Expressions using Clothes
Did you know that there are about 25,000 idioms in the English language? Wow!? 😵 Isn’t that a lot? You’re never going to learn all of them. Well, you probably won’t; even native speakers don’t know them all. However, you can try to learn the well-known ones and write down the idioms you hear on TV or the Internet and then look up their meaning. Here are some commonly used expressions using clothes.
THE GLOVES ARE OFF
Meaning: A situation that includes a serious dispute or even fight in order to achieve something
Ex: I have been a friendly person so far, but now the gloves are off!
WOLF IN SHEEP’S CLOTHING
Meaning: Someone who is pretending to be good and harmless but is actually evil.
Ex: Be careful with our boss. He seems friendly but I learned that he is a wolf in sheep’s clothing.
BELOW THE BELT
Meaning: If something is below the belt, then we are talking about unacceptable behaviour.
Ex: He told her that she was stupid which she felt as a hit below the belt.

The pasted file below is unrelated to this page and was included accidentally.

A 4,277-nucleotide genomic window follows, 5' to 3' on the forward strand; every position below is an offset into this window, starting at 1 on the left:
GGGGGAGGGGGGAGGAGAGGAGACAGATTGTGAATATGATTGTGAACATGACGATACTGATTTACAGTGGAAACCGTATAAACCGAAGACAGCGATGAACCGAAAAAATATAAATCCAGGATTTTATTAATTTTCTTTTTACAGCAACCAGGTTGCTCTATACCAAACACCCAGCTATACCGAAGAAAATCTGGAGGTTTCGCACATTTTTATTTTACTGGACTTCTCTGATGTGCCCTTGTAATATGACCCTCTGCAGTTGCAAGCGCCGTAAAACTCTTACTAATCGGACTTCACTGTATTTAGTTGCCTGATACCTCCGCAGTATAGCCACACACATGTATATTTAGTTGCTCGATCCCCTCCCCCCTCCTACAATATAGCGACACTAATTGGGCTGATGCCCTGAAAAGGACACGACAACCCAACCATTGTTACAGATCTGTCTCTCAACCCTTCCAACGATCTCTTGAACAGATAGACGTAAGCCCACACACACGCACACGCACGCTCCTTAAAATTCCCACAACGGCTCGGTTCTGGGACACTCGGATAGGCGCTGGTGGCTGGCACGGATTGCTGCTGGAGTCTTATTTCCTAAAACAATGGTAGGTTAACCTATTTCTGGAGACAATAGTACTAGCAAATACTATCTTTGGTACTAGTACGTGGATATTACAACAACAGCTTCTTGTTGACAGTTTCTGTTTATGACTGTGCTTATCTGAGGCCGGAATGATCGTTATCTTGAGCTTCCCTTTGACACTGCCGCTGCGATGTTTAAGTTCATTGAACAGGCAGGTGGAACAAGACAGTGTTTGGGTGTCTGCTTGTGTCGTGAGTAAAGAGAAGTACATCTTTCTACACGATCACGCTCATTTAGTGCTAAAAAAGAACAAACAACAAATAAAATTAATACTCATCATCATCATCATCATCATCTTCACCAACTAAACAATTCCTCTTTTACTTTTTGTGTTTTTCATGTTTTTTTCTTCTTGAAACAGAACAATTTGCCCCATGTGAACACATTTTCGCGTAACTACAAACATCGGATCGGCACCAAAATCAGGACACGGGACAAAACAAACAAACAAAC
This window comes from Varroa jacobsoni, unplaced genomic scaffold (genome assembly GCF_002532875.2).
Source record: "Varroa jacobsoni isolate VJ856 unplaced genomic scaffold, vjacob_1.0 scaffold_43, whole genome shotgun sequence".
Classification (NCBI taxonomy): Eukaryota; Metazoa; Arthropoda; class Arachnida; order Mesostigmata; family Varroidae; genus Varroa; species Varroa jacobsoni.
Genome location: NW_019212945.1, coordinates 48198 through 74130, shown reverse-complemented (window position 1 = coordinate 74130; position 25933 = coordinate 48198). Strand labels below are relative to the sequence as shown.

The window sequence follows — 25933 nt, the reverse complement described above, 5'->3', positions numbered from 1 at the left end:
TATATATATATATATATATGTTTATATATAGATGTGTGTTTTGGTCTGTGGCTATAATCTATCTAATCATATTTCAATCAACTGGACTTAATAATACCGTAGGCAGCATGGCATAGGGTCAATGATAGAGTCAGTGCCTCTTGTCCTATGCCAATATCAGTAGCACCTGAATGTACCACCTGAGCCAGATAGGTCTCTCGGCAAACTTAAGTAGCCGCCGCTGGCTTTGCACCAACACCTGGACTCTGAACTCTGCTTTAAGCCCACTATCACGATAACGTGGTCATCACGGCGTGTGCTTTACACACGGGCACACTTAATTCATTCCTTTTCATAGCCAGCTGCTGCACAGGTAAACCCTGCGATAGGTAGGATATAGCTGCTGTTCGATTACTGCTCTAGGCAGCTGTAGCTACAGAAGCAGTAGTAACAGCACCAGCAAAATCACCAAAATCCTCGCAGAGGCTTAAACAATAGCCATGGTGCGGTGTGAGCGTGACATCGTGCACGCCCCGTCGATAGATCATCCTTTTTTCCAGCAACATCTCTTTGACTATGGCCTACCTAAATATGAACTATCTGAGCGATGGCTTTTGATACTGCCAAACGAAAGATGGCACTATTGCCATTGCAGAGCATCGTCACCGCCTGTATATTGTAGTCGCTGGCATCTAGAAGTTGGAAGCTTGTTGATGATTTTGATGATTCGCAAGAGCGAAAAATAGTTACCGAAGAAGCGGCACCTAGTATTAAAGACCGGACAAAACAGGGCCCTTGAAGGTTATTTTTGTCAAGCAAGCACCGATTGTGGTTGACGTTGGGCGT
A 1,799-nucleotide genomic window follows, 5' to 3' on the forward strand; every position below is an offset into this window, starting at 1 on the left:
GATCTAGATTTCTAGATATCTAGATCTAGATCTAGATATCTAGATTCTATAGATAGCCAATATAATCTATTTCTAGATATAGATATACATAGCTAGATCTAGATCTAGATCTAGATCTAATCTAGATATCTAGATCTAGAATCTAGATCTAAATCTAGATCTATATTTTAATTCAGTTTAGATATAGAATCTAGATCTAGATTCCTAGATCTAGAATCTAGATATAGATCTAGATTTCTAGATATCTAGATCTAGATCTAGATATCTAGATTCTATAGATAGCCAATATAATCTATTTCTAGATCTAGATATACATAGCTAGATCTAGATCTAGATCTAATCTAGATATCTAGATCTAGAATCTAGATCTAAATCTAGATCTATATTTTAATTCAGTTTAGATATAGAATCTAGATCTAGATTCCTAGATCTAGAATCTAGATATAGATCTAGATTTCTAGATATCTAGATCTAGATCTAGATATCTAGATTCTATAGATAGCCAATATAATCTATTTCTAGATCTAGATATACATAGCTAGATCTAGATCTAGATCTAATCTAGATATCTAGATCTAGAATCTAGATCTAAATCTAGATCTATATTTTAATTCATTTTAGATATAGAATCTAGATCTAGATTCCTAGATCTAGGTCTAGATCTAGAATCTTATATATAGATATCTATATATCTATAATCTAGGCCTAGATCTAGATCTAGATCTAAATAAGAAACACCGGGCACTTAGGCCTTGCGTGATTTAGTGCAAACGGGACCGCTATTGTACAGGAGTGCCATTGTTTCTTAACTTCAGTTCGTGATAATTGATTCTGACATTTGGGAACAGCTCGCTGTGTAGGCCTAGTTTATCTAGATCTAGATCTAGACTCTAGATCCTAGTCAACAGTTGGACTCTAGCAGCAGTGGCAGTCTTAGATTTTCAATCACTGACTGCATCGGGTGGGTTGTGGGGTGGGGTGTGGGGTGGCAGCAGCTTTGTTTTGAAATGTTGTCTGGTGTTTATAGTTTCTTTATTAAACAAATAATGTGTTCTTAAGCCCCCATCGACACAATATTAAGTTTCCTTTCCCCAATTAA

BE TIED TO YOUR MOTHER’S/WIFE’S APRON STRINGS
Meaning: Refers to people who cannot make decisions independently or without their mother or wife.
Ex: He is 45 years old but he’s still tied to his mother’s apron strings.
PUT A SOCK IN IT
Meaning: An impolite way of telling someone to be quiet.
Ex: Can’t you stop talking! Put a sock in it!
BIG GIRL’S BLOUSE
Meaning: Used to insult a person who other people believe is behaving in a weak manner.
Ex: ‘I can’t help you carrying these books’ ‘Oh, please stop being such a big girl’s blouse.’
KEEP IT UNDER YOUR HAT
Meaning: Keep something a secret.
Ex: I’ve heard that Jane is having an affair but keep it under your hat.
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